Amazon plans to launch a 3,236-strong constellation of satellites
Amazon has confirmed plans to launch a constellation of 3,236 satellites for global internet connectivity.
GeekWire first discovered the plans known as ‘Project Kuiper’ which refers to the name of an icy asteroid belt situated between Neptune and Pluto. 3,236 satellites would be deployed across three altitudes of earth's orbit under Amazon's plans.
In an emailed statement, Amazon wrote:
“Project Kuiper is a new initiative to launch a constellation of low Earth orbit satellites that will provide low-latency, high-speed broadband connectivity to unserved and underserved communities around the world.
This is a long-term project that envisions serving tens of millions of people who lack basic access to broadband internet. We look forward to partnering on this initiative with companies that share this common vision."
The constellation aims to cover a range between the 56th parallel north and the 56th parallel south. If achieved, that would provide connectivity to around 95 percent of the world's population.
Amazon's plans sound along the same lines as those of SpaceX. The Elon Musk-founded company has launched under 100 satellites as of writing but have approval for thousands as part of its ‘Starlink’ initiative. SpaceX was granted permission last year to launch satellites in low-orbit for greater speeds, reliability, and to reduce ‘space junk’.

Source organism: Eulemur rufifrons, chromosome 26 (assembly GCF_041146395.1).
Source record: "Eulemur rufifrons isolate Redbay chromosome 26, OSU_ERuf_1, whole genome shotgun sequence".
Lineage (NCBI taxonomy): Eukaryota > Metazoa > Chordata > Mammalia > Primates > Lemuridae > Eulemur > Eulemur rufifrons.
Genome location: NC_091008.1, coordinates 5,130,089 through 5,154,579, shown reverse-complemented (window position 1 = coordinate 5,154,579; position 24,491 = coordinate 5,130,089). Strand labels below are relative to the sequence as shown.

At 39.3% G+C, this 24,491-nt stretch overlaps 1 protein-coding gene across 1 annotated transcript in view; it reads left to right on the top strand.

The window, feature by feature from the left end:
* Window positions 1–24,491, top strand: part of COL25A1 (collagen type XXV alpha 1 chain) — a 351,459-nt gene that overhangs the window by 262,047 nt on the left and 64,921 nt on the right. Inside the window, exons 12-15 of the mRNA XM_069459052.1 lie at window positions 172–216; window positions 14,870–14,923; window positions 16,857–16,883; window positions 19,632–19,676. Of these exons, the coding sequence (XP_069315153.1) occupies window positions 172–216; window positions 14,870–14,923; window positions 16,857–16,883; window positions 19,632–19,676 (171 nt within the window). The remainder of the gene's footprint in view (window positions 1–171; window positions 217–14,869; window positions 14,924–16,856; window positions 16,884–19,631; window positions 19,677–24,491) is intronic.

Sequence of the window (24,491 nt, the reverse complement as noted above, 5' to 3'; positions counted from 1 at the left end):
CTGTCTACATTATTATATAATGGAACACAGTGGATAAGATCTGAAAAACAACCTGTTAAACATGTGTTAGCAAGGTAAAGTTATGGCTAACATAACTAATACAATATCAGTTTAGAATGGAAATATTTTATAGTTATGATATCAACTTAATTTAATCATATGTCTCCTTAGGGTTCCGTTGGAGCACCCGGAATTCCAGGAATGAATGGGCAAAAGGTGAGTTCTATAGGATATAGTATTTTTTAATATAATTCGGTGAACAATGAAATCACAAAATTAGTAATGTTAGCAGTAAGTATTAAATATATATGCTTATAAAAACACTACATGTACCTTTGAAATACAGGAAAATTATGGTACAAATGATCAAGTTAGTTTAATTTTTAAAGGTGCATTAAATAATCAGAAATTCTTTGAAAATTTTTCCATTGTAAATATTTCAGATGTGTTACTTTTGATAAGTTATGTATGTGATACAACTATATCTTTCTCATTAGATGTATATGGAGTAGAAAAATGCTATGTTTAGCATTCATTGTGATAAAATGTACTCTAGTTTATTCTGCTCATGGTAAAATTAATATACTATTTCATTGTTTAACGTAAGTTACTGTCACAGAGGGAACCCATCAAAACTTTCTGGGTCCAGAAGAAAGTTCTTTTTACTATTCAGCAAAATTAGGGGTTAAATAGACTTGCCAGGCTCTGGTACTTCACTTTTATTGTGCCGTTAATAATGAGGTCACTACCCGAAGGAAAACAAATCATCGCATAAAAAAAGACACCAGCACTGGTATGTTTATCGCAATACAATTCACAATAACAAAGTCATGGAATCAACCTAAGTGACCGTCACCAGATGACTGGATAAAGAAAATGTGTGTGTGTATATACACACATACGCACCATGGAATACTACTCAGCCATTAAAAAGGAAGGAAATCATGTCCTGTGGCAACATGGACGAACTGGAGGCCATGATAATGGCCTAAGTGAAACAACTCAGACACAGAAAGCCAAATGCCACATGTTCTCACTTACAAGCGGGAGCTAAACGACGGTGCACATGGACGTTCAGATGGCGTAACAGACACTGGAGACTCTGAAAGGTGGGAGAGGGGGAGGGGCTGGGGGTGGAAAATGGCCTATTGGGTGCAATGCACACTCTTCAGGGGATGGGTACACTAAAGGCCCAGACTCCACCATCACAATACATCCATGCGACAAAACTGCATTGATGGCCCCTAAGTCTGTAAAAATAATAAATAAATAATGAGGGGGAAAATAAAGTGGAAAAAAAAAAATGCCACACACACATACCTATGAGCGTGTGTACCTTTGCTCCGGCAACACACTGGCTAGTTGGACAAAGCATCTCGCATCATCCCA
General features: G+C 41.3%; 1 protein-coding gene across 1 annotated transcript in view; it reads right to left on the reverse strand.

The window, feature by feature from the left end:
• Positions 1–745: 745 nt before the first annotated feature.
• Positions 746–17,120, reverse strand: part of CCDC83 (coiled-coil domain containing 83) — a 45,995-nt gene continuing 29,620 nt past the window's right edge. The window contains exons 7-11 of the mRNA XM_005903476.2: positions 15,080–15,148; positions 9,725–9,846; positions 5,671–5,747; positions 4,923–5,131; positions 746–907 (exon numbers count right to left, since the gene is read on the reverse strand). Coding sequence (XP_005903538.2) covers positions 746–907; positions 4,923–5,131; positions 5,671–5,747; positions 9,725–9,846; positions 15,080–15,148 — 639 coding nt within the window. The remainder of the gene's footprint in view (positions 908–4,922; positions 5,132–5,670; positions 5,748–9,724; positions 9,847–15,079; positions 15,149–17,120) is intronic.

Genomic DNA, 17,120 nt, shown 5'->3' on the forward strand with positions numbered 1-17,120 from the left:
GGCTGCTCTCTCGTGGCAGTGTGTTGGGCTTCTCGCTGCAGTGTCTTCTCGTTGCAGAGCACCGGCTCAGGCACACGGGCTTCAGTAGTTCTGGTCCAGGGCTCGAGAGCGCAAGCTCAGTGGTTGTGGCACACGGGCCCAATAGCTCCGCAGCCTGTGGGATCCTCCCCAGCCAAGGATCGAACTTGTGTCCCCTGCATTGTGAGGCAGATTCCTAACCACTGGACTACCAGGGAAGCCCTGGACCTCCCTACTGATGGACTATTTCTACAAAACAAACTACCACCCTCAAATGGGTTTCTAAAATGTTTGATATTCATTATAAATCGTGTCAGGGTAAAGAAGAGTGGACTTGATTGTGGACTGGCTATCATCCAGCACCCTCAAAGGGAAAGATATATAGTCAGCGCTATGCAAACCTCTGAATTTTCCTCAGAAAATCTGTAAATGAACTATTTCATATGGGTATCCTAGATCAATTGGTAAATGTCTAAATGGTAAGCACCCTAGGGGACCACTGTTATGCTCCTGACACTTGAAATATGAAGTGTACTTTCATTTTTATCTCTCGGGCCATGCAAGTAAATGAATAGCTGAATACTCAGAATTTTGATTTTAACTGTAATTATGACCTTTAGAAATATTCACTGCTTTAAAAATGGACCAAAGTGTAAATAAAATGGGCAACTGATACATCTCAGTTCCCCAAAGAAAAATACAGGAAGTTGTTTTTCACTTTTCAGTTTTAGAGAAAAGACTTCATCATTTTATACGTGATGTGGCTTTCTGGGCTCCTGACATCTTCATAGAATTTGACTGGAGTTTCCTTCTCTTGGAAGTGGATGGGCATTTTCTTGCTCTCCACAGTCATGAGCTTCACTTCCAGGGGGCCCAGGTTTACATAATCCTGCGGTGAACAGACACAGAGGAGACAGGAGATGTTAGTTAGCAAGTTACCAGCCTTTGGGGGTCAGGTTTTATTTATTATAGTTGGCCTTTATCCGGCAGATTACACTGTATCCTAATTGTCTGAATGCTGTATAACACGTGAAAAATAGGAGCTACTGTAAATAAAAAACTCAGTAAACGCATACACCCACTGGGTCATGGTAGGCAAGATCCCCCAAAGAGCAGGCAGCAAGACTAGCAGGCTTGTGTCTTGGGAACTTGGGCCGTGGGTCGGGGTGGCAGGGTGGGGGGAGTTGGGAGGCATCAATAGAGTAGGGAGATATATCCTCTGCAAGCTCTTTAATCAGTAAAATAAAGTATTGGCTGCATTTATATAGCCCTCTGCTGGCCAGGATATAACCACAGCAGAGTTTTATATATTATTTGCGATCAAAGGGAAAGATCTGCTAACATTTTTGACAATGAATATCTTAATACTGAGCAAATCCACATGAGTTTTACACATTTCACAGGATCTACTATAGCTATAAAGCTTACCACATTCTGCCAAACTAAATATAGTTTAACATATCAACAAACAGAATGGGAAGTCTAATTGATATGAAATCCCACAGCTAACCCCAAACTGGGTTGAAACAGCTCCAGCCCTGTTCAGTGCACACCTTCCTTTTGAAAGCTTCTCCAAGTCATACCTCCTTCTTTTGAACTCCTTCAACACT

Several companies have launched initiatives which aim to deliver vital connectivity in hard-to-reach and undeveloped areas.
Project Loon, for example, is Google's attempt to provide connectivity by using stratospheric balloons. Microsoft aims to use ‘white space’ to deliver basic connections in rural locations and has conducted tests in Africa, the Philippines, and the US.
Amazon's initiative is likely in its very early stages. Attaining the necessary permission to launch satellites is a huge task in itself.
We hope Amazon's plans move beyond the drawing board and can deliver the global connectivity needed to bring opportunities to underserved areas, but don't expect a commercial launch anytime soon.
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